Stephanie, another MPH strudent, arrived Monday and Tuesday was a free day so the team went to visit the Hindi temple Kamakhya Mandir. The story is that Sati’s body parts fell throughout India and her womb or genitalia fell on Guwahati where the temple is. So there’s actually this huge festival in June/July called Ambubachi Mela where they celebrate the goddess’ menstrual cycle and dye the river red. The temple is made to look like a womb too, dark red cavern like rooms. We had to take off our shoes to enter and there are roaming goats everywhere. We walked in a room and got tikas on our foreheads (red chalk dots) from the priests. Then we sat on some steps overlooking the sacrificial pavilion and saw 4 baby goats get beheaded. It blew my mind. Families would come up to the priest and I guess pay them to sacrifice on their behalf and then they’d put some of the goat blood on their tika. Wow! Sometimes they even sacrifice buffalos. I saw them capturing pigeons too and putting them in boxes. After, we went on a little cruise on the Brahmaputra River and ate lunch. The locals have told me the smallest river island in the world is right off the shore of Guwahati called Peacock Island which we went by and where sits the Umananda Mandir temple. Hopefully we’ll get a chance to actually walk on the island. I took some nice pictures of people along the shore washing their saris.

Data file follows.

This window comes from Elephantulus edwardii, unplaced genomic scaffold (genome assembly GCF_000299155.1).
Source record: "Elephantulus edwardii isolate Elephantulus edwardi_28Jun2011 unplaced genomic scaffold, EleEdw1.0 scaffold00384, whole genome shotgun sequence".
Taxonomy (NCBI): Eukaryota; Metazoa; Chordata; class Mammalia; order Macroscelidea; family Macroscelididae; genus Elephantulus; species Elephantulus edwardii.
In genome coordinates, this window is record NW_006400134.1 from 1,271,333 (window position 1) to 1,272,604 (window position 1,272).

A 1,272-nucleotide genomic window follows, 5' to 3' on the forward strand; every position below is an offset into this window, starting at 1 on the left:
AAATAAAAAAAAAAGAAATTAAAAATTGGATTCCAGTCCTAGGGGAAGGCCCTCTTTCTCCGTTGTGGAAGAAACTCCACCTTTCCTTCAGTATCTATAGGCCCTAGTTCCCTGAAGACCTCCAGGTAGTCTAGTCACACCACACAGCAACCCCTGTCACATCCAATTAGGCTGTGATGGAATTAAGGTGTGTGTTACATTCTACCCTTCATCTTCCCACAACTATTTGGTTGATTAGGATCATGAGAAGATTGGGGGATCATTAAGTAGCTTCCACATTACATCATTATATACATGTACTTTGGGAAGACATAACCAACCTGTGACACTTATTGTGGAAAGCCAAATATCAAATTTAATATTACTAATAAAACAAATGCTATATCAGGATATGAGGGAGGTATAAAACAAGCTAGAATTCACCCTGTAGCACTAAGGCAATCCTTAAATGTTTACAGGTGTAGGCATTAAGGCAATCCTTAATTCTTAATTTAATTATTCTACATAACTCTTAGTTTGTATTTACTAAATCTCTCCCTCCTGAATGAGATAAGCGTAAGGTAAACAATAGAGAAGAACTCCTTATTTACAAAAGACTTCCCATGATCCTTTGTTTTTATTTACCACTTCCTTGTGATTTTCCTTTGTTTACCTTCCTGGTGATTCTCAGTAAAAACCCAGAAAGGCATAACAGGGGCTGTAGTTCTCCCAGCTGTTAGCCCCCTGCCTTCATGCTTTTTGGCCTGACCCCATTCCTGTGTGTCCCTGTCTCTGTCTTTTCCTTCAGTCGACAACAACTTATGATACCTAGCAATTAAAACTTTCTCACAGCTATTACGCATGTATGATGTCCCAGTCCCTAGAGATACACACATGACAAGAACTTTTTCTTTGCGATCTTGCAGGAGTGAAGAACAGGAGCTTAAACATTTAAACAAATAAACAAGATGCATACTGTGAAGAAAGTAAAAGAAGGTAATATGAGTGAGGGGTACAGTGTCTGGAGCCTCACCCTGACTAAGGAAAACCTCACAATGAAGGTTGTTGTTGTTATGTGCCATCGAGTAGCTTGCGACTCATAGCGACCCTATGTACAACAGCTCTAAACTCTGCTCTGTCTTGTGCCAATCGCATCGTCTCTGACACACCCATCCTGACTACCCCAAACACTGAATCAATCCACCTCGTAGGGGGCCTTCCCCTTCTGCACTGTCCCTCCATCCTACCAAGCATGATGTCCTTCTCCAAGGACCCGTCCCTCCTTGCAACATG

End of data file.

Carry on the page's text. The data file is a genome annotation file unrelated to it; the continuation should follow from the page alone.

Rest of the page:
Today is the third day of surgery. There are 1 ½ more days. The surgeries are from 8am to 8pm. On Wednesday, they did 36 surgeries at 10 tables. I can’t imagine how tired the medical staff is! Minh and I on the other hand usually survey for about 4 hours in the afternoons. Our population is limited to only those who have qualified for surgery so since they came the afternoon before the surgery day, we have set up a station to call those patients up after they arrive and check-in for surgery. Later in the evening they are admitted into the hospital to their respective beds. So then we move our station inside and call them out one by one from their bed. Minh and I have seriously revised our questionnaire probably 10 times. The first day we finished 12 questionnaires and yesterday we finished 16. We don’t have one student translator assigned to us, so we rotate through the ones that are free. The days have been hectic because not only is surgery going on, but screening is too! Medical staff also needs to be available to screen! Most of the busloads are from the tea plantations, which are the poorest populations of the state of Assam. Some don’t speak Hindi, Assamese or English and there are limited translators that speak Bengali and none that speak the tribal languages! Some translators are out because of university exams so basically resources and time is short right now. Alison (who helps manage the mission) says things should get less hectic and we’ll be able to complete more questionnaires. The first day we had them sign an informed consent, but then realized since most of them are illiterate, verbal consent would be better. So now the translator just explains who we are, what we’re doing and that the questions may be uncomfortable and that participation is completely voluntarily. This is a requirement of the Institutional Review Board (IRB). Our study’s application to them has actually been returned with 23 changes. So Minh and I spent the morning at the hotel revising the application. It’s ready to re-submit, I hope the IRB accepts it!